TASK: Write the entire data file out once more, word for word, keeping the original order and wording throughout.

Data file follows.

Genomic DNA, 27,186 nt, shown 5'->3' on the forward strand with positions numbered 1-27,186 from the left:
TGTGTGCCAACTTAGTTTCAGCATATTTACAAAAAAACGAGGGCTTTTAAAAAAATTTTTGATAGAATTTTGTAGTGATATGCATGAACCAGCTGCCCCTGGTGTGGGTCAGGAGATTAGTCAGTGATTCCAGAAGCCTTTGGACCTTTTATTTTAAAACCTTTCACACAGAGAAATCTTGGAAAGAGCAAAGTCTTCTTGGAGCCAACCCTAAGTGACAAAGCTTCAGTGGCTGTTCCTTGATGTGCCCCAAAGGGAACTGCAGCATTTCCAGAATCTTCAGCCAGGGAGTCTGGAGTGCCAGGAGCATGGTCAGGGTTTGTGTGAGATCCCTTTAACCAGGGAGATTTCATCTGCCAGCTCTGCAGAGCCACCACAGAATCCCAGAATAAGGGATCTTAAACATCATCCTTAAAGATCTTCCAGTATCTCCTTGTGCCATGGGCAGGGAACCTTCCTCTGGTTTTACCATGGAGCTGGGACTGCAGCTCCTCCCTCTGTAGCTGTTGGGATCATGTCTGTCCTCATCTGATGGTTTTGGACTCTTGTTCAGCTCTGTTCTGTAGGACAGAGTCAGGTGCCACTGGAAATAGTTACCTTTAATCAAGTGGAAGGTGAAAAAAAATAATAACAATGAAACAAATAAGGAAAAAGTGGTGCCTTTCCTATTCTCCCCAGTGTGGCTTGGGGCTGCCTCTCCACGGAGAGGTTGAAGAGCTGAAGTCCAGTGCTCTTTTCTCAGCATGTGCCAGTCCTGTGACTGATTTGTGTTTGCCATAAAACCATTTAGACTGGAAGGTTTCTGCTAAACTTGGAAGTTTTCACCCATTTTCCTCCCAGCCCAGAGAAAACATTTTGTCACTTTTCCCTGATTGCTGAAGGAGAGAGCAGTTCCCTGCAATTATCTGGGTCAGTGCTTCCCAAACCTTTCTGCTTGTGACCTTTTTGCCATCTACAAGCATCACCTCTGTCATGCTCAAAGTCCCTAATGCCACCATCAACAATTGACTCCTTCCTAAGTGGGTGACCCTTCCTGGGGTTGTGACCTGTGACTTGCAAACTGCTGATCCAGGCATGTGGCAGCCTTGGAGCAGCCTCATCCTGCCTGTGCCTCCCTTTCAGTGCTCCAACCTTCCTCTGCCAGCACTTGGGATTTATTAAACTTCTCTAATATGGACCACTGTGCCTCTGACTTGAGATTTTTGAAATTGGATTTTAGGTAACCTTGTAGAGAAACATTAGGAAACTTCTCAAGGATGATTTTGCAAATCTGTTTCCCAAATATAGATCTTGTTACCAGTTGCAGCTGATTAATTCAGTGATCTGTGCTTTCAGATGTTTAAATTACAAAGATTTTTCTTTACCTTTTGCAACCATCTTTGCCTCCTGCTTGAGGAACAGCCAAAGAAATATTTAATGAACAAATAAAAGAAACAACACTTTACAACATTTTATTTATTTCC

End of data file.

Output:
Genomic DNA, 27,186 nt, shown 5'->3' on the forward strand with positions numbered 1-27,186 from the left:
TGTGTGCCAACTTAGTTTCAGCATATTTACAAAAAAACGAGGGCTTTTAAAAAAATTTTTGATAGAATTTTGTAGTGATATGCATGAACCAGCTGCCCCTGGTGTGGGTCAGGAGATTAGTCAGTGATTCCAGAAGCCTTTGGACCTTTTATTTTAAAACCTTTCACACAGAGAAATCTTGGAAAGAGCAAAGTCTTCTTGGAGCCAACCCTAAGTGACAAAGCTTCAGTGGCTGTTCCTTGATGTGCCCCAAAGGGAACTGCAGCATTTCCAGAATCTTCAGCCAGGGAGTCTGGAGTGCCAGGAGCATGGTCAGGGTTTGTGTGAGATCCCTTTAACCAGGGAGATTTCATCTGCCAGCTCTGCAGAGCCACCACAGAATCCCAGAATAAGGGATCTTAAACATCATCCTTAAAGATCTTCCAGTATCTCCTTGTGCCATGGGCAGGGAACCTTCCTCTGGTTTTACCATGGAGCTGGGACTGCAGCTCCTCCCTCTGTAGCTGTTGGGATCATGTCTGTCCTCATCTGATGGTTTTGGACTCTTGTTCAGCTCTGTTCTGTAGGACAGAGTCAGGTGCCACTGGAAATAGTTACCTTTAATCAAGTGGAAGGTGAAAAAAAATAATAACAATGAAACAAATAAGGAAAAAGTGGTGCCTTTCCTATTCTCCCCAGTGTGGCTTGGGGCTGCCTCTCCACGGAGAGGTTGAAGAGCTGAAGTCCAGTGCTCTTTTCTCAGCATGTGCCAGTCCTGTGACTGATTTGTGTTTGCCATAAAACCATTTAGACTGGAAGGTTTCTGCTAAACTTGGAAGTTTTCACCCATTTTCCTCCCAGCCCAGAGAAAACATTTTGTCACTTTTCCCTGATTGCTGAAGGAGAGAGCAGTTCCCTGCAATTATCTGGGTCAGTGCTTCCCAAACCTTTCTGCTTGTGACCTTTTTGCCATCTACAAGCATCACCTCTGTCATGCTCAAAGTCCCTAATGCCACCATCAACAATTGACTCCTTCCTAAGTGGGTGACCCTTCCTGGGGTTGTGACCTGTGACTTGCAAACTGCTGATCCAGGCATGTGGCAGCCTTGGAGCAGCCTCATCCTGCCTGTGCCTCCCTTTCAGTGCTCCAACCTTCCTCTGCCAGCACTTGGGATTTATTAAACTTCTCTAATATGGACCACTGTGCCTCTGACTTGAGATTTTTGAAATTGGATTTTAGGTAACCTTGTAGAGAAACATTAGGAAACTTCTCAAGGATGATTTTGCAAATCTGTTTCCCAAATATAGATCTTGTTACCAGTTGCAGCTGATTAATTCAGTGATCTGTGCTTTCAGATGTTTAAATTACAAAGATTTTTCTTTACCTTTTGCAACCATCTTTGCCTCCTGCTTGAGGAACAGCCAAAGAAATATTTAATGAACAAATAAAAGAAACAACACTTTACAACATTTTATTTATTTCC